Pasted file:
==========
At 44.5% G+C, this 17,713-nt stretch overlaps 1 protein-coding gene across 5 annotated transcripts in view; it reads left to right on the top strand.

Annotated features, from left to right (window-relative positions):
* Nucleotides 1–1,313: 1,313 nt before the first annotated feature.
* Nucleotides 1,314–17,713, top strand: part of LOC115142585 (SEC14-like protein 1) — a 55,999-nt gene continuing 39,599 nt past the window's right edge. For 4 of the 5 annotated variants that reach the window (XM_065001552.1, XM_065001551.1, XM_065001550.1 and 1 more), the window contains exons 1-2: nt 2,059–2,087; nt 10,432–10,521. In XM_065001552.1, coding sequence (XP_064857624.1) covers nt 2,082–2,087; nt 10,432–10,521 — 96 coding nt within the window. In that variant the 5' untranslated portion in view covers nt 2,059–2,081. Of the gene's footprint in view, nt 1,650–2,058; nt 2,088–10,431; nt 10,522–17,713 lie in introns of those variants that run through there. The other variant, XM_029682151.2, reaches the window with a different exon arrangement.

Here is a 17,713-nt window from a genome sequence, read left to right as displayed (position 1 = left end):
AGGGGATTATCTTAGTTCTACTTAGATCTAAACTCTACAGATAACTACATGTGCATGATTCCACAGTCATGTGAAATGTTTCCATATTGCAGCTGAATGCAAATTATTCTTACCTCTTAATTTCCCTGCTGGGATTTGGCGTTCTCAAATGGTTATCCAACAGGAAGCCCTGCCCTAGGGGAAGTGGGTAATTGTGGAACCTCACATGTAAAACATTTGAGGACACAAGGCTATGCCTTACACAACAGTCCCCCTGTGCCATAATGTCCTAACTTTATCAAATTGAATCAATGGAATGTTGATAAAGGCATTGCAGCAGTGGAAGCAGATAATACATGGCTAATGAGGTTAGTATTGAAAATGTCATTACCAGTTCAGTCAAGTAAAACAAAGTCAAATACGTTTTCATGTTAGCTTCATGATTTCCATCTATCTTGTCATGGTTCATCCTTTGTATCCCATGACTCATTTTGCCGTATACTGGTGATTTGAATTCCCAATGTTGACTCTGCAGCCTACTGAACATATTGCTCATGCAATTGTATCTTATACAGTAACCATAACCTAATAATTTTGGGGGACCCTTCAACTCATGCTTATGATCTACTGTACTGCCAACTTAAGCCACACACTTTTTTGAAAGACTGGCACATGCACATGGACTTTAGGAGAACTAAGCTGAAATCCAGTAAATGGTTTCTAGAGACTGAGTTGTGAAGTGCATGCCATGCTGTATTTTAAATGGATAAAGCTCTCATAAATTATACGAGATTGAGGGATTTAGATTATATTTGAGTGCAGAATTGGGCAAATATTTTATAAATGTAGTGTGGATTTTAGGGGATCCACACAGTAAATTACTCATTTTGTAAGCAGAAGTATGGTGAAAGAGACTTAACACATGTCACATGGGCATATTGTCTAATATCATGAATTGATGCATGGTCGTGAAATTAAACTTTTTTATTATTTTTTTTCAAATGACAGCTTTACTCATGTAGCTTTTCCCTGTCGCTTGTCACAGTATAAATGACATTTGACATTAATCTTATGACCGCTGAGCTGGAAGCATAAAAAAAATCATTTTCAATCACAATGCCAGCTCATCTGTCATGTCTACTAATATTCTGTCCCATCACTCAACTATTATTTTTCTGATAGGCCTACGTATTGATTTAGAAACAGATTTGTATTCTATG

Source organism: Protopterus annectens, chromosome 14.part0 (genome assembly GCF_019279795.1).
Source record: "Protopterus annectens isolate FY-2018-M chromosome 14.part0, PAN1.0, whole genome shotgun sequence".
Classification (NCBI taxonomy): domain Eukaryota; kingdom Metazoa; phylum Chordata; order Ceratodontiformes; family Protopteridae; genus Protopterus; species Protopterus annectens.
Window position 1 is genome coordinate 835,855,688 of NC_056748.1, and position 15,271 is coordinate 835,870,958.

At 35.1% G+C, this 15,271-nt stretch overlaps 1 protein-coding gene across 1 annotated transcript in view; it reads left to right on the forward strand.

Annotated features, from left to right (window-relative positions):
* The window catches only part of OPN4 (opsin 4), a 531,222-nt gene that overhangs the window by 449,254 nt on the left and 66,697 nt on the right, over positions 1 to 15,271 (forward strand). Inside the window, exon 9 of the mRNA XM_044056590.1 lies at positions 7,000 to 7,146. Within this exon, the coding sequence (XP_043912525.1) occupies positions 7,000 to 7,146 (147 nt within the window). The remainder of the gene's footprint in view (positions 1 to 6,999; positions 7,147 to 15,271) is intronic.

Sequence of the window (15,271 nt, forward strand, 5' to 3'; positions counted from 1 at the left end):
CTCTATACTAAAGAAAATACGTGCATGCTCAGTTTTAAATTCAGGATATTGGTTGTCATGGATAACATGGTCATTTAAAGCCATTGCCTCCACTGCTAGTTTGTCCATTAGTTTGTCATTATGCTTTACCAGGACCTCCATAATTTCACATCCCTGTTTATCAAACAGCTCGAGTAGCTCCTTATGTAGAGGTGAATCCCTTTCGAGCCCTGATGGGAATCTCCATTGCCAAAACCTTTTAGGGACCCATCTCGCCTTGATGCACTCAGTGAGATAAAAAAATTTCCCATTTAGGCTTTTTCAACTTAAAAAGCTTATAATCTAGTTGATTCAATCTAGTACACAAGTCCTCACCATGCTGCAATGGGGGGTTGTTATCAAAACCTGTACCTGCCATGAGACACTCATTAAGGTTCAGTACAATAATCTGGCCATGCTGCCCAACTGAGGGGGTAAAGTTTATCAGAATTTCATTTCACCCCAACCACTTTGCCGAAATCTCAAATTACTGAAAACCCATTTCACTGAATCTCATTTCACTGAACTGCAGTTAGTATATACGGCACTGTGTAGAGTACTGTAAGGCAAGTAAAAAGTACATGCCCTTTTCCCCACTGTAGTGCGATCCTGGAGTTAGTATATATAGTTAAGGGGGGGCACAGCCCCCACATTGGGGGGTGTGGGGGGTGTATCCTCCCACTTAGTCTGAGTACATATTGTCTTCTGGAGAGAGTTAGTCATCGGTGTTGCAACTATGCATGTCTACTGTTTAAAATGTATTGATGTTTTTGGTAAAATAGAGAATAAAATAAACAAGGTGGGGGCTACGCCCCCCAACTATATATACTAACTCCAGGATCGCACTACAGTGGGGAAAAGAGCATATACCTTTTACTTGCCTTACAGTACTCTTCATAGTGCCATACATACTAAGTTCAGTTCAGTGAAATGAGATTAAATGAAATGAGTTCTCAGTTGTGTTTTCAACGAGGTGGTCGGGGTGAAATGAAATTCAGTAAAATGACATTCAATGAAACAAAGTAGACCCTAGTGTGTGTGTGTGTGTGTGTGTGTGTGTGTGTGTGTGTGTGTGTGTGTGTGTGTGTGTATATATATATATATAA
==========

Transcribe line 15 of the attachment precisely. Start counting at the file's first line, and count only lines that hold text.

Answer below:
CTCTATACTAAAGAAAATACGTGCATGCTCAGTTTTAAATTCAGGATATTGGTTGTCATGGATAACATGGTCATTTAAAGCCATTGCCTCCACTGCTAGTTTGTCCATTAGTTTGTCATTATGCTTTACCAGGACCTCCATAATTTCACATCCCTGTTTATCAAACAGCTCGAGTAGCTCCTTATGTAGAGGTGAATCCCTTTCGAGCCCTGATGGGAATCTCCATTGCCAAAACCTTTTAGGGACCCATCTCGCCTTGATGCACTCAGTGAGATAAAAAAATTTCCCATTTAGGCTTTTTCAACTTAAAAAGCTTATAATCTAGTTGATTCAATCTAGTACACAAGTCCTCACCATGCTGCAATGGGGGGTTGTTATCAAAACCTGTACCTGCCATGAGACACTCATTAAGGTTCAGTACAATAATCTGGCCATGCTGCCCAACTGAGGGGGTAAAGTTTATCAGAATTTCATTTCACCCCAACCACTTTGCCGAAATCTCAAATTACTGAAAACCCATTTCACTGAATCTCATTTCACTGAACTGCAGTTAGTATATACGGCACTGTGTAGAGTACTGTAAGGCAAGTAAAAAGTACATGCCCTTTTCCCCACTGTAGTGCGATCCTGGAGTTAGTATATATAGTTAAGGGGGGGCACAGCCCCCACATTGGGGGGTGTGGGGGGTGTATCCTCCCACTTAGTCTGAGTACATATTGTCTTCTGGAGAGAGTTAGTCATCGGTGTTGCAACTATGCATGTCTACTGTTTAAAATGTATTGATGTTTTTGGTAAAATAGAGAATAAAATAAACAAGGTGGGGGCTACGCCCCCCAACTATATATACTAACTCCAGGATCGCACTACAGTGGGGAAAAGAGCATATACCTTTTACTTGCCTTACAGTACTCTTCATAGTGCCATACATACTAAGTTCAGTTCAGTGAAATGAGATTAAATGAAATGAGTTCTCAGTTGTGTTTTCAACGAGGTGGTCGGGGTGAAATGAAATTCAGTAAAATGACATTCAATGAAACAAAGTAGACCCTAGTGTGTGTGTGTGTGTGTGTGTGTGTGTGTGTGTGTGTGTGTGTGTGTGTGTGTGTGTATATATATATATATAA